Some historic fire fighting vehicles are also displayed outside of the building, which provides a good link between the past and present. Today the service employs around 1,000 people across 36 stations which cover 20 metropolitan and 16 regional areas of Adelaide and South Australia.
Not only is the prime role for the Fire Service all about prevention of emergency situations such as fires and chemical spills, they also play an important role in educating both corporate and private citizens on the best ways to prevent these tragedies from occurring with associated health and safety requirements.
One thing about Adelaide which always impresses visitors and locals alike is how well laid out the city is. So well planned with its grid streets, wonderful belt of green parklands surrounding and several squares, including the central Victoria Square, originally designed to house many of the government buildings surrounding it. When you think of the GPO and the law courts in the southern section of the square, the plan still is evident today.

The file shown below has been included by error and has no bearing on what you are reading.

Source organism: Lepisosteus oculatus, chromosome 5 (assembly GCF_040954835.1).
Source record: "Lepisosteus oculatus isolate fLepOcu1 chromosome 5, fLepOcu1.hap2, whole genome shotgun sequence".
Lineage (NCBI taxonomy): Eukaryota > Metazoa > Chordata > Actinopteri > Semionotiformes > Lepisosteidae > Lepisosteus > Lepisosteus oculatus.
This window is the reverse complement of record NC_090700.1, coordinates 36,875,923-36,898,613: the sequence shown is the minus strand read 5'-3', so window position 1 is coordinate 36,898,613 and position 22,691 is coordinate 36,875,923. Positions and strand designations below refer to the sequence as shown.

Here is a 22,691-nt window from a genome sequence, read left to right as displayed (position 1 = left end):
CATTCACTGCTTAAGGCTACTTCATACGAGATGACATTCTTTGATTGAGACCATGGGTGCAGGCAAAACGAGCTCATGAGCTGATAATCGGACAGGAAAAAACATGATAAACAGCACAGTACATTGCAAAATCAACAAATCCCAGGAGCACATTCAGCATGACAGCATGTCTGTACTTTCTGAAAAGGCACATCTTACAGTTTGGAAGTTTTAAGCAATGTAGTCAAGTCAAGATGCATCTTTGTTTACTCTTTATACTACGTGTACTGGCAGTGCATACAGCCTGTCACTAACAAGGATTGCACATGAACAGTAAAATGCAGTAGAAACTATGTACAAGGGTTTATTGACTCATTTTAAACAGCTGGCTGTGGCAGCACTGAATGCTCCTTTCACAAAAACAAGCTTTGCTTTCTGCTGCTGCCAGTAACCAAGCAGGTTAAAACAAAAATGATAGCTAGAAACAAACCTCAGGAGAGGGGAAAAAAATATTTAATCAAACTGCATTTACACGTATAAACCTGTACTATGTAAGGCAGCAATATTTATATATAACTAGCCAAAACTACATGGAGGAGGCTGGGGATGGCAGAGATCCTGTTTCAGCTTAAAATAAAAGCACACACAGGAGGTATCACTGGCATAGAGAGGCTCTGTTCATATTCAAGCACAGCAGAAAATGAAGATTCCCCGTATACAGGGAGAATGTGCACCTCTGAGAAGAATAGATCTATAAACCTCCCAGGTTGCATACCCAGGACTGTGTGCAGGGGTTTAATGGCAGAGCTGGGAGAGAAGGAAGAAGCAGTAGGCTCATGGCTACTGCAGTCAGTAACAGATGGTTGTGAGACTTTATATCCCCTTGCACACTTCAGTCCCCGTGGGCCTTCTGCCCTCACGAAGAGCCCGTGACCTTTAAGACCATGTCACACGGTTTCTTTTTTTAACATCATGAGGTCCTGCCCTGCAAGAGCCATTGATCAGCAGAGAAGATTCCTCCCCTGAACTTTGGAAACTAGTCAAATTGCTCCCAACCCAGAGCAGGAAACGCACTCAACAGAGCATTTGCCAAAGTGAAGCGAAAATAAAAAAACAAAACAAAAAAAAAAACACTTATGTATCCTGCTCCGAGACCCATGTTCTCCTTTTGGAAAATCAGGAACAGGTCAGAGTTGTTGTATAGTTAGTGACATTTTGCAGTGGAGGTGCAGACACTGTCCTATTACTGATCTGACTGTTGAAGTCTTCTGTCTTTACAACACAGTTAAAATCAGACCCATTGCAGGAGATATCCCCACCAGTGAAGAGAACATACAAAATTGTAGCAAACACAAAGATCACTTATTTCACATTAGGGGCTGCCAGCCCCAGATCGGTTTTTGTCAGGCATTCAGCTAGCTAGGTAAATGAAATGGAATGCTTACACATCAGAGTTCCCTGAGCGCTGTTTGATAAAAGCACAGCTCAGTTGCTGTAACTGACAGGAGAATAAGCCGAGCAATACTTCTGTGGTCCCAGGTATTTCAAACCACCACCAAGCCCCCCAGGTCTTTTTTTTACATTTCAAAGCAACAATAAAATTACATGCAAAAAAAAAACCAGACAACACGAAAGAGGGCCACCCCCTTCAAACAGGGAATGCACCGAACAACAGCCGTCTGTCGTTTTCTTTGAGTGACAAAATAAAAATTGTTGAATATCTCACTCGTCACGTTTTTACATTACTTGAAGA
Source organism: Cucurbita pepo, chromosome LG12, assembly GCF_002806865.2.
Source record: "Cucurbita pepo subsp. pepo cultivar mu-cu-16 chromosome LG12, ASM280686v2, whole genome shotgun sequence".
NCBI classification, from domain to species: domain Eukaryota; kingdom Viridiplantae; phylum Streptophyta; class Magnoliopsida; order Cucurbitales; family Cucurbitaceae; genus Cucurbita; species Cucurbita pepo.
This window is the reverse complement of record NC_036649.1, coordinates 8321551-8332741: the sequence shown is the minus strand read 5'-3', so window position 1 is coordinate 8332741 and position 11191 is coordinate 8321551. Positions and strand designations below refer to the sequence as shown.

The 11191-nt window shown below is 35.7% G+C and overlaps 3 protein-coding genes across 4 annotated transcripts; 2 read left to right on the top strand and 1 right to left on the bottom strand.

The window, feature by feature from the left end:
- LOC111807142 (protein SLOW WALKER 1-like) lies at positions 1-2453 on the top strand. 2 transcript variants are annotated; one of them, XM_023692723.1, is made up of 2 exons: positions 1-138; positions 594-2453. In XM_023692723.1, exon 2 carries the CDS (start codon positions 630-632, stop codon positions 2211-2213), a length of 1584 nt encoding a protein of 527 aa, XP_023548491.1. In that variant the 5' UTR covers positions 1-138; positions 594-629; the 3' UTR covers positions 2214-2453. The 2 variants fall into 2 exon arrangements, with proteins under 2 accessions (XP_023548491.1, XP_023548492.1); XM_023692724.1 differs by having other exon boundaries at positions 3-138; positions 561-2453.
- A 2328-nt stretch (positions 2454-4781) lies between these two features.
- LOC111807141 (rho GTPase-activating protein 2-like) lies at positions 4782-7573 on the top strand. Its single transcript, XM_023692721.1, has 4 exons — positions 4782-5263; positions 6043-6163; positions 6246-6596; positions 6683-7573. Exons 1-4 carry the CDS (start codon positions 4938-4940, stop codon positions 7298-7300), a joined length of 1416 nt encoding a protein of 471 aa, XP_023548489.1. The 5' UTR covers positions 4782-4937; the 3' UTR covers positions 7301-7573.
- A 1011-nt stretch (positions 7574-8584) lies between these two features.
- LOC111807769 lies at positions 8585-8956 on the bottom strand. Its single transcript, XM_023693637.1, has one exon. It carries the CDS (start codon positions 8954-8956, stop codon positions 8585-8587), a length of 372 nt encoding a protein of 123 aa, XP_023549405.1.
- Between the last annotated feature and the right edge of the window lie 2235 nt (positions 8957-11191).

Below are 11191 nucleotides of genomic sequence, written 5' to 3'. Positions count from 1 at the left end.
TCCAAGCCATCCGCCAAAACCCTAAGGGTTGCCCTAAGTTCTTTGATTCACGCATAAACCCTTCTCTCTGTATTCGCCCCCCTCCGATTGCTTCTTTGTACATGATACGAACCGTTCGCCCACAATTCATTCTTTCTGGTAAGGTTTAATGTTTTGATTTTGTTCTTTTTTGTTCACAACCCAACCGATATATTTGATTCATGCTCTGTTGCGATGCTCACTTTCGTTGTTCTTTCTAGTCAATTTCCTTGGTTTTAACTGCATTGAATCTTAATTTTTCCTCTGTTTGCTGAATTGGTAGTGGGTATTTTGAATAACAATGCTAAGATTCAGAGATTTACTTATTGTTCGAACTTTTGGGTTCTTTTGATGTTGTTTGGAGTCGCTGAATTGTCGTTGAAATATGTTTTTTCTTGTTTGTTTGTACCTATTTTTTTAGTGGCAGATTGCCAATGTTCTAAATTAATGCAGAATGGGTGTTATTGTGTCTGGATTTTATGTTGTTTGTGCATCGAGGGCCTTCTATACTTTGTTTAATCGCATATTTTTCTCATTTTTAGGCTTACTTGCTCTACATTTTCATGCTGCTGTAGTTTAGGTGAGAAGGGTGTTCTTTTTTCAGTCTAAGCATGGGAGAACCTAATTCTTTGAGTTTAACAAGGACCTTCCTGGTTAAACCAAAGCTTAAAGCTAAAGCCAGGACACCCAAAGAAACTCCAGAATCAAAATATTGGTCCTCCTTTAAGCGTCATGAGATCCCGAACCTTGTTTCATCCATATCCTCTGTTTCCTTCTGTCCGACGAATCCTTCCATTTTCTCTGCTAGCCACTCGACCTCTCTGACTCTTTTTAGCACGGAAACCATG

There were other government buildings in Adelaide's earlier history which these days are no longer used for such a purpose, including the Adina Apartment Hotel (which was the old Treasury Building) and the Torrens Building, located on the corner of Victoria Square and Wakefield Street.
The Torrens Building was built during the boom period of South Australia's history, in the 1880's and was erected, like many other historic buildings as the result of a competition held to build a government purposely built structure to help relieve the lack of accommodation for public service workers in Adelaide at the time. Michael Egan, an architect from Melbourne won the competition and the vision became reality.
Controversy arose upon construction as stone was utilised from New South Wales, with much criticism from locals that our own stone had not been sourced. The building was used for varying government departments in its history including E&WS, Public Works, Registrar-General, Water Works and Engineering. The building was named in honour of Robert Richard Torrens, who had introduced the Torrens Land Title System to South Australia and the world, a system which allowed government to officially record who owned what land attached to the associated deeds.
By 1993 the final government departments had left the building and it was closed for extensive renovation work. It finally re-opened in 1997, the most recent tenants being three universities - Carnegie Mellon, University College of London and the Torrens University.